Doing the Impossible

I’m beginning to understand why so many people view publishing a book as the crowning achievement of one’s life. It is an accomplishment revered beyond most others, sitting on a pedestal way, way up there. Why? I think it’s because few other pursuits will remind you as strongly that what you’re trying to do is absolutely impossible.

When you write, you must filter, structure, group, sort, clarify, and polish your thoughts. Given the tens of thousands of ideas floating through our head on any given day, many of them making little sense at all, every single one of these steps borders on a miracle. How did you pick that line to write down? Why do these paragraphs work so well together? And that’s just writing.

To write a book, you’ll need thousands of paragraphs. My guess is that the scope of any book surpasses the comprehension of its author. You just can’t hold on to that many words at the same time. You’ll need plenty of work, sure, but also luck for every piece of the puzzle to end up in exactly the right place.

Nowhere is it more clear to me, however, that writing a book is doing the impossible, than in the last round of editing a manuscript. I’m doing it right now. First, I printed a proof copy of the book, because looking at it any more on the screen wouldn’t have gone anywhere. Then, I tried reading my own words through the eyes of someone else — and that is, by definition, impossible.

Sometimes, I got lucky. For a sentence or two, I saw my writing with neutral eyes and could point out sensible corrections. But as soon as I did my initial pass of a paragraph, I was right back in my own head. If you want to torture someone, make them read the same sentence a hundred times. It becomes hard to focus. The words blur together. It’ll always sound the same, and yet, it’ll start feeling totally incomprehensible.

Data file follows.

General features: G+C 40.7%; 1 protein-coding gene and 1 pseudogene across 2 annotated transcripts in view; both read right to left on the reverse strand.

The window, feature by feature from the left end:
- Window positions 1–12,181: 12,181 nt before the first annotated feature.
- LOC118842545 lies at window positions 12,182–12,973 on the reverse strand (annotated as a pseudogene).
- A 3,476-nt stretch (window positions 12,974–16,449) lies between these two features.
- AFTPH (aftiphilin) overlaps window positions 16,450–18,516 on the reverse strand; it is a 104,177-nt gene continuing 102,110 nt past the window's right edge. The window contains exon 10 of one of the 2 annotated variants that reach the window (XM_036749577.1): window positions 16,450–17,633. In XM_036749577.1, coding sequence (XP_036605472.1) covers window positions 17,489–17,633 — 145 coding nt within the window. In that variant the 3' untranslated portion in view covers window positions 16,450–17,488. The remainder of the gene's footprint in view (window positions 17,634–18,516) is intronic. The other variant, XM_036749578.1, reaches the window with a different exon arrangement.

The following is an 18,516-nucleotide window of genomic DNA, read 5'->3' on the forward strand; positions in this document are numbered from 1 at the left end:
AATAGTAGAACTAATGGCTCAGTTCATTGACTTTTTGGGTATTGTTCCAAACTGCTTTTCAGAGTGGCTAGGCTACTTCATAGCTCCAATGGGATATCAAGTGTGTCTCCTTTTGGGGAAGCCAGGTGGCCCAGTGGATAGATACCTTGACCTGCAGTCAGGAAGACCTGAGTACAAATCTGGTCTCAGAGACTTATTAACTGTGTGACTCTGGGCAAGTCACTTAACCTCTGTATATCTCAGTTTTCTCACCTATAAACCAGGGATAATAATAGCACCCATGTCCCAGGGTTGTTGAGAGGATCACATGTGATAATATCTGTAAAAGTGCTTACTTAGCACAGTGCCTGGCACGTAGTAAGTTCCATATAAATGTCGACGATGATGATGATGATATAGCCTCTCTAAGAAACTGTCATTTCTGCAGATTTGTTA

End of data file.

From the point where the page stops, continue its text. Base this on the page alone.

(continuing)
After six years of writing on Medium, I felt I had a decent sense of how an article’s lines would feel in a reader’s mind. Either I was wrong or I reset my gut with books, and now I just need more time to train it. Regardless, going through my book one last time with a fine-tooth comb felt pretty hopeless. As easy and obvious as it is to me what I like and don’t like about any, literally any, other person’s writing, as impossible is it to tell what other people might like or not like about my own — and that’s the whole point! Were the impact of art not unpredictable, it wouldn’t be art.

If getting into a reader’s mind was as easy as peeling a carrot, writing wouldn’t be the universal, incredibly valuable, all-penetrating skill that it is. Written works would be a commodity, which, today, despite what it may look like, they are not. Some of us may try to treat them as such, but in the end, great creative work still outshines mass-produced drivel, often dramatically so. Why? Because the writer pulled off the impossible! They put themselves in their readers’ heads, and they got it right! At least right enough for the work to spread.

Your work may not give you as many stark reminders that what you’re doing is pushing a boulder up an insurmountable hill, but you too are doing the impossible. Wherever you summon your imagination in hopes of achieving a result in the real world, you are facing unbeatable odds. Will your daughter like the gift you got her for her birthday? Is the design you chose the right one for this presentation? What will people think about your next podcast episode? You don’t know, but you’ll march on anyway — and that is exactly as life should be.

We do the impossible, and then we get lunch. May your ideas always find their invisible targets, and if you ever write a book, don’t despair: Others have succeeded before you. You are not alone, and you are fighting one of life’s most honorable fights.